|Grave of Julia A. Middlebrooks.|
What follows are 100-year-old news excerpts from the June 7, 1917 edition of The Wilcox Progressive Era newspaper in Camden, Ala.
JUNE 7, 1917
Pine Hill: School closed here on Friday, May 18, after three big nights of first class entertainments.
Rehobeth: Prof. J.M. Laird, who is a teacher of mathematics at Brundidge High School, is at home for the summer.
The registration throughout the United States, Alabama and Wilcox County was held last Tuesday. All white men between the ages of 21 and 30, inclusive, as well as the negroes of that age, were registered by officers in the various beats of the county. It is estimated that about 2,000 were registered.
Opera in Camden: On Wednesday afternoon the music Study Club of Camden was given a nice treat by Mrs. E.H. Pritchett in her lovely suburban home, which has been made more attractive than ever recently by the addition of a very fine and beautifully sweet toned Victrola on which we heard Verdi’s beautiful opera, Il Grovatore.
Our President, Mrs. B.M. Miller, in her gracious manner, gave the story of the opera very entertainingly, having seen it played in Atlanta several times.
Shawnee: Mr. Mastin Young was circulating among relatives and friends in the Burge last week in company with his nephew, Master Lummie Jenkins.
Mrs. Julia A. Middlebrooks died last Sunday at the home of her son, Mr. J.W. Middlebrooks, about seven miles east of Camden, aged 79 years. The deceased lady was the widow of Mr. Rufus Middlebrooks, who died in 1870. The interment was in the Society Hill cemetery.
Mr. M. Neville of Selma, the traveling salesman, who was injured in an automobile collision with the L&N train is improving.
The Progressive Era Editor was pleased to receive a call from Rev. Bauscomb, Editor of Christian Associate of Birmingham.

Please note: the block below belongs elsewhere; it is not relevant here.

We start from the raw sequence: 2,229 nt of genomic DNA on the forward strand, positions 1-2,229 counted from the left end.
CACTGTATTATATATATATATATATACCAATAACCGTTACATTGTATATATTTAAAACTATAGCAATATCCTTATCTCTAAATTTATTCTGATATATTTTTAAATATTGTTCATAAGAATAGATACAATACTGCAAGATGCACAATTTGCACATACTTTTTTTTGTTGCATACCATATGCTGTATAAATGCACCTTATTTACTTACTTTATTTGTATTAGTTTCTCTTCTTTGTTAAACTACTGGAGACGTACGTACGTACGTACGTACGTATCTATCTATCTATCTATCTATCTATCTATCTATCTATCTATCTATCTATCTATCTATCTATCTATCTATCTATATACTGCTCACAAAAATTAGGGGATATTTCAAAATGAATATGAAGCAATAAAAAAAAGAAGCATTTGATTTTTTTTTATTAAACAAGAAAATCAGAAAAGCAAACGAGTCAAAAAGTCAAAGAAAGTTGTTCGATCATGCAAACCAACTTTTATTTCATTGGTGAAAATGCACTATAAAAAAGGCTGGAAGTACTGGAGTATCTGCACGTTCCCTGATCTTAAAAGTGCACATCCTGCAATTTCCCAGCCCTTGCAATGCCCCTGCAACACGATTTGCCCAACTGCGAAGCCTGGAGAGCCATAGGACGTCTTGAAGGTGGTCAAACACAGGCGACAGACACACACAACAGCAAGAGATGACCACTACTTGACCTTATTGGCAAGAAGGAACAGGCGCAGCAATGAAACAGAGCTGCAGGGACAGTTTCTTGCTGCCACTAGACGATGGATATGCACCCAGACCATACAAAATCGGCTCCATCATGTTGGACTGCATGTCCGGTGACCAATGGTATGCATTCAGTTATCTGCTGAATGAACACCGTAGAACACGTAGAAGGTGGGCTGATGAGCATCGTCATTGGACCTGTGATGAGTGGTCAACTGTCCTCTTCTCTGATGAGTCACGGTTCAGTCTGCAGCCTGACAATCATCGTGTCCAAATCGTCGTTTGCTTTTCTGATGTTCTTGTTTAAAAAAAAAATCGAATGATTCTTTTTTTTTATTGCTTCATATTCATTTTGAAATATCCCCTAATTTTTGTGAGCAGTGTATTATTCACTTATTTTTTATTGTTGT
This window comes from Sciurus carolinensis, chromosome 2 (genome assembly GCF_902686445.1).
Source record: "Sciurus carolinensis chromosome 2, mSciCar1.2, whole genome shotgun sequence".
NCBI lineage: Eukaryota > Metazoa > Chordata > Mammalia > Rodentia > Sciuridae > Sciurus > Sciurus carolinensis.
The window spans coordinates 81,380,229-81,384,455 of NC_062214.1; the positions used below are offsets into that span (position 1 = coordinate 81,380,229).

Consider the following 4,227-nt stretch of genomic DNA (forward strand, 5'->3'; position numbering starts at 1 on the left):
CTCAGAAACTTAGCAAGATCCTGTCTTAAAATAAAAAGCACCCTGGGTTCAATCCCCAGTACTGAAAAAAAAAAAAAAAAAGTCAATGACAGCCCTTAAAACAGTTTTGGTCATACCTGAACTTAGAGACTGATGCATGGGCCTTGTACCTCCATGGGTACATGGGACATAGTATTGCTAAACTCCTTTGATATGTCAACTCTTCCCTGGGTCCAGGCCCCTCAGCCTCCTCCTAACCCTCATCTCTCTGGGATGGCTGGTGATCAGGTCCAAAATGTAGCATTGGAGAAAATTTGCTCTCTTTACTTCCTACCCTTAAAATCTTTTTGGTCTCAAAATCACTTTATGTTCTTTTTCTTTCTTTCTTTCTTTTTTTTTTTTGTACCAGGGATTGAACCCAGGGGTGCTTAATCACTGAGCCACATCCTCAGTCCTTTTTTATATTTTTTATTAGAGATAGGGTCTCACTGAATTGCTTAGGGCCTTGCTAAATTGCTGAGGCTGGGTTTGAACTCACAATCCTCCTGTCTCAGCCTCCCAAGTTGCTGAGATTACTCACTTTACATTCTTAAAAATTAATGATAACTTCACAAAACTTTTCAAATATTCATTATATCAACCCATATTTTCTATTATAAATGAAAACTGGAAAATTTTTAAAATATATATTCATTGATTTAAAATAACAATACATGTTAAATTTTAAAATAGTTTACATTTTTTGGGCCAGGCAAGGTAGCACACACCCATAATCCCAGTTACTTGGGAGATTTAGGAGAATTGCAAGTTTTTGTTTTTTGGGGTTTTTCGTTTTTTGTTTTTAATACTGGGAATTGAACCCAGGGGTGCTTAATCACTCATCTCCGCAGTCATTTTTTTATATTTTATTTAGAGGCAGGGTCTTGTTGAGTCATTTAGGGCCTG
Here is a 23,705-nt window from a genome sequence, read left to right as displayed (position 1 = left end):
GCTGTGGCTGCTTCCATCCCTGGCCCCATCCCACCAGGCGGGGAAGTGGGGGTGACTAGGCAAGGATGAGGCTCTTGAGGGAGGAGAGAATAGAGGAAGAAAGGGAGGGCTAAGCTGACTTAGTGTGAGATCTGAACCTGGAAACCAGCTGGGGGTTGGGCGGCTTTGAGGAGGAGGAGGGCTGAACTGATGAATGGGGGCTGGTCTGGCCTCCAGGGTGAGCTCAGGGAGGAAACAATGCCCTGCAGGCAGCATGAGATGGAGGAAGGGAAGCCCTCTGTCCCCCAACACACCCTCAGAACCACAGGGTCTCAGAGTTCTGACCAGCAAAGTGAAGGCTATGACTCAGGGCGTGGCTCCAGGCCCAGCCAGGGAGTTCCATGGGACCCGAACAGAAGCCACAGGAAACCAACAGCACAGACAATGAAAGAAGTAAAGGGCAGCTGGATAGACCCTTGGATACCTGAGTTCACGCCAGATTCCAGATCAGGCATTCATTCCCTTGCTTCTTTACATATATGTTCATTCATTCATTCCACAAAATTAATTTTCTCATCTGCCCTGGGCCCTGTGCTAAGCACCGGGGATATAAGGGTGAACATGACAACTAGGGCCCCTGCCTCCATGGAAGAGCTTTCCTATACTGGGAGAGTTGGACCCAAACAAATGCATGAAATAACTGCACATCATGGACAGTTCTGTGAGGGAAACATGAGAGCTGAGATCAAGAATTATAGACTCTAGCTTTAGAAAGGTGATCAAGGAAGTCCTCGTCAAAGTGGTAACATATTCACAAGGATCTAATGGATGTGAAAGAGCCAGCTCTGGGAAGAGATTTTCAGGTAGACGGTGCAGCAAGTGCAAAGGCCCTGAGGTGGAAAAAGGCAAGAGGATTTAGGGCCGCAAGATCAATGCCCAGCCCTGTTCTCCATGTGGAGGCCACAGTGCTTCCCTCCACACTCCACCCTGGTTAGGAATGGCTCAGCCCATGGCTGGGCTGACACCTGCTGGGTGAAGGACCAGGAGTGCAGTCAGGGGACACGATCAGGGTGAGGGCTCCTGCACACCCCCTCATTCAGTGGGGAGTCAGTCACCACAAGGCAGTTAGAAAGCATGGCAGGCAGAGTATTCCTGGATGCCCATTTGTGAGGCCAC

John Holman of Camden, now at Mobile, has joined the Hospital Corps and has gone to Fort Oglethorpe for enlistment.
Senator John R. Bell of Gordo, Pickens County, and Mrs. Bell were in Camden recently, the guests of Mr. and Mrs. Carlyle Dube.
Dr. T.W. Jones has received an invitation from Mr. Tom George of Blooming Grove, Texas to attend the graduation in medicine of his son, Carl Wabentire George.
Mrs. Annie May Johnson now of Augusta, Ga. and Mr. Willie Hayse Sessions of Alabama City are visiting their parents, Mr. and Mrs. W.J. Sessions.
FUNERAL OF COL. E.N. JONES: The funeral of our esteemed and venerable friend Col. E.N. Jones Sr. was largely attended. The services were conducted at the home of his son and wife, Mr. and Mrs. P.E. Jones, a large number of surviving relatives and friends paid their last tribute of respect to a good man. Rev. H.W. Wallace officiated, and the pallbearers were Messrs. W.A. Primm, R.L. Spurlin, W.A. McDowell, F.B. Dexter, S.D. Bloch, H. Vandevoort, W.J. Bonner and W.R. Alford Sr. The interment was in the Camden cemetery, a good man is gone.
A four-room negro residence on Mr. Leon Spurlin’s plantation in Gees Bend and across the river from Bridgeport was burned last Sunday night about nine o’clock. This fire was supposed to have been accidental.
Last Saturday night about two o’clock, the pretty cottage home belonging to Mip Amelin Newsom and in the suburbs of Camden was burned. It was unoccupied and the loss is about $13,500, no insurance. The origin of the fire is unknown.
The Women’s Missionary Society of the Selma District held their annual conference in Camden June 1-3. The first service was a sermon by Dr. L.C. Branscomb, editor of the Alabama Christian Advocate.